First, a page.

Tuesday, March 22, 2016

GRAPHING RATIONAL FUNCTIONS

QUICK TIPS FOR 
GRAPHING RATIONAL EQUATIONS       


The ‘artist’ in me loves graphing.  I could watch my TI-84 draw pictures all day.  I even like homework assignments that force me to graph by hand.  What I DON’T like are instructions that expect me to “calculate” 50 points before “sketching” a graph.  When I just need to imagine what the graph looks like, where it is positive or negative, what direction the end points face, etc, I’m in favor of estimating.  I believe it’s a good practice even when a more specific graph is eventually called for, because I can quickly find silly errors.

Here’s a quick and dirty on finding a few specific points when graphing rational expressions.


1.  FIND VERTICAL ASYMPTOTES by setting the denominator to 0.


      

2.  FIND THE X-INTERCEPT by setting the numerator to 0.
 

      

Notice that both of these tell you something about the X-axis and run left and right in the original equation, like the X-axis does on the graph. 

3.  FIND THE HORIZONTAL ASYMPTOTE by reducing the leading variable. 
    

       

4. FIND THE Y-INTERCEPT by reducing the constants.

       

Notice that these two run up and down like the Y-axis and determine points on the Y-axis.

         Done. Sketched.      


Other conditions tell even more about the graph.

-- Suppose in step 3, the exponent on the denominator’s variable is larger than the one on the numerator.  Think of ‘end behavior,’ what happens way out there at infinity.  If the leading coefficient of the demominator is LARGER than the one in the numerator, the fraction gets very, very small at infinity -- almost nothing.  So the horizontal asymptote is 0.

-- Suppose reducing the leading coefficients leaves a variable in the numerator, like y = x  or  y = x/3.  This indicates a SLANT (or SKEW) ASYMPTOTE, which is not considered “horizontal” even though it goes through the y-axis.  Notice that it also goes through the x-axis. 

-- Suppose there is no constant in the numerator.  Fill in a place holder, 0.  Then the fraction is zero divided by something and equals zero.

-- Suppose there is no constant in the denominator.  Again, fill in a place holder, 0.  The fraction becomes division by zero, which is undefined and the graph never crosses the y-axis.

-- Look at a bunch of rational graphs.  Notice that asymptotes are like the poles of a magnet.  They repel the graph.  The segments separated by the asymptotes act in a similar way.  In MOST (but not all) cases, if the graph is heading up on one side of the asymptote, the other side will NOT follow the same pattern.  Simple rational expressions generally occupy only 2 quadrants formed by the vertical and horizontal asymptotes: I and III, or II and IV.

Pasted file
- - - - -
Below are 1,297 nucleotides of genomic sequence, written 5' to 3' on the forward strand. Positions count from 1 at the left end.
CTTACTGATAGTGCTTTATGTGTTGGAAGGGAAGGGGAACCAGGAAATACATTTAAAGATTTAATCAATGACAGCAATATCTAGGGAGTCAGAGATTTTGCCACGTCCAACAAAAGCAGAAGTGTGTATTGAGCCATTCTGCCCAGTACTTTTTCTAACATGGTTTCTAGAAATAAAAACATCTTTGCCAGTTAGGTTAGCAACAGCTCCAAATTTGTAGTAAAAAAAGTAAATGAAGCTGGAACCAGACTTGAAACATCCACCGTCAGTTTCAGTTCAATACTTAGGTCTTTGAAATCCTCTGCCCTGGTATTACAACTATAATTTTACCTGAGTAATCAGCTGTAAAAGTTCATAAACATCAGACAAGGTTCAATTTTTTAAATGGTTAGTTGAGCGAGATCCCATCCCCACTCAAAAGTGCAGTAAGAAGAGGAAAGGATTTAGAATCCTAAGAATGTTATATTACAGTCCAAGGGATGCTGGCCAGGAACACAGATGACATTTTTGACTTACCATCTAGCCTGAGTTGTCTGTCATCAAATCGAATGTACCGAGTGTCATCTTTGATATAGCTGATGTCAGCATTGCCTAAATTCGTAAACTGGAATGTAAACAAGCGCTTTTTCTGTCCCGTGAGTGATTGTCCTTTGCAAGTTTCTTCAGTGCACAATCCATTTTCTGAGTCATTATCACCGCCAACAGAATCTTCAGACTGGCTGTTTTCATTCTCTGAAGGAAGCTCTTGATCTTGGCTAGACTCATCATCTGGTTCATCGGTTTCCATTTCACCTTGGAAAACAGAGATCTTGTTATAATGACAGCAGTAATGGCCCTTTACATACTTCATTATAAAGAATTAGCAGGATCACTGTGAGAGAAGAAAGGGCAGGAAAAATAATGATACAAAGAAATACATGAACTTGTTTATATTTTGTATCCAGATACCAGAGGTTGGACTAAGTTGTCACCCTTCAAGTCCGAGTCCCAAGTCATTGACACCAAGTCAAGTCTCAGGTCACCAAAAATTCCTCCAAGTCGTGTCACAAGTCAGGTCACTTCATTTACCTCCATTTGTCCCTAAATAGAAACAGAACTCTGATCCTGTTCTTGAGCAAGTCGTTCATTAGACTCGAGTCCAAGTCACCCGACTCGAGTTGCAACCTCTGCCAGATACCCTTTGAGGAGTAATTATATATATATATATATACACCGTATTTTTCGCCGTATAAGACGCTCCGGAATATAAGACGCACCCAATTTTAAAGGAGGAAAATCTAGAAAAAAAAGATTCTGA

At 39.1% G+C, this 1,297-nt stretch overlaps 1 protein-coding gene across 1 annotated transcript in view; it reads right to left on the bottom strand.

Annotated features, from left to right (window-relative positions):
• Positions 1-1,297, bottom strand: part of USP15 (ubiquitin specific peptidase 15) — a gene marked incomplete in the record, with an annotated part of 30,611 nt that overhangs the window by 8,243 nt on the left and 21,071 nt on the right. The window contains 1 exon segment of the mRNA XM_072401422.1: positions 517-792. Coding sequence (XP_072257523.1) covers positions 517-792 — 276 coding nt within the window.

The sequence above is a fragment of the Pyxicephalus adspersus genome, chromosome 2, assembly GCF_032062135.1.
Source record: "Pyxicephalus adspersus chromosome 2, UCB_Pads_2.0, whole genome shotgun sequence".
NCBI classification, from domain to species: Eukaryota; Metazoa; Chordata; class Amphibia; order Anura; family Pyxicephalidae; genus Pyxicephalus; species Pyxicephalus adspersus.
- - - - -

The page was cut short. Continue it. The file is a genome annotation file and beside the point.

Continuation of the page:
FINDING THE BLACK HOLES OF A RATIONAL EQUATION

As problems become more complicated, factoring and reducing become necessary.


       This reduced form gives a vertical asymptote at x = -1, but x can not equal +3 either because it was part of the original equation.  Although there is no vertical barrier at x = 3, the graph will skip over that point and create a hole.



       



WHAT DOES THE GRAPH LOOK LIKE WHEN THERE ARE 2 VERTICAL ASYMPTOTES?
The principle of repulsion....


                   


And some present wierdnesses like part of the graph crossing the horizontal asymptote, looping around, and finally adopting the behavior we expected.  Witness:


        




--- And another rule breaker....
     How does it get that squiggle?  No vertical asymptote because it's an imaginary number, but a horizontal asymptote at 0.  For X between -sqrt 2 and (roughly) 2.4, the y value is increasing; for all other values it is ever decreasing.   While the numerator can turn negative, the denominator will always be positive. 

    


--- Here's a cute one that defies the repelling principle.

     Will this graph ever enter negative territory?  Nope.  The fraction will always be positive.


              

With just a few morsels of data, the general shape of most rational equation graphs can provide valuable information to check more intricate drawings, as well as inform Calculus questions later in math study.




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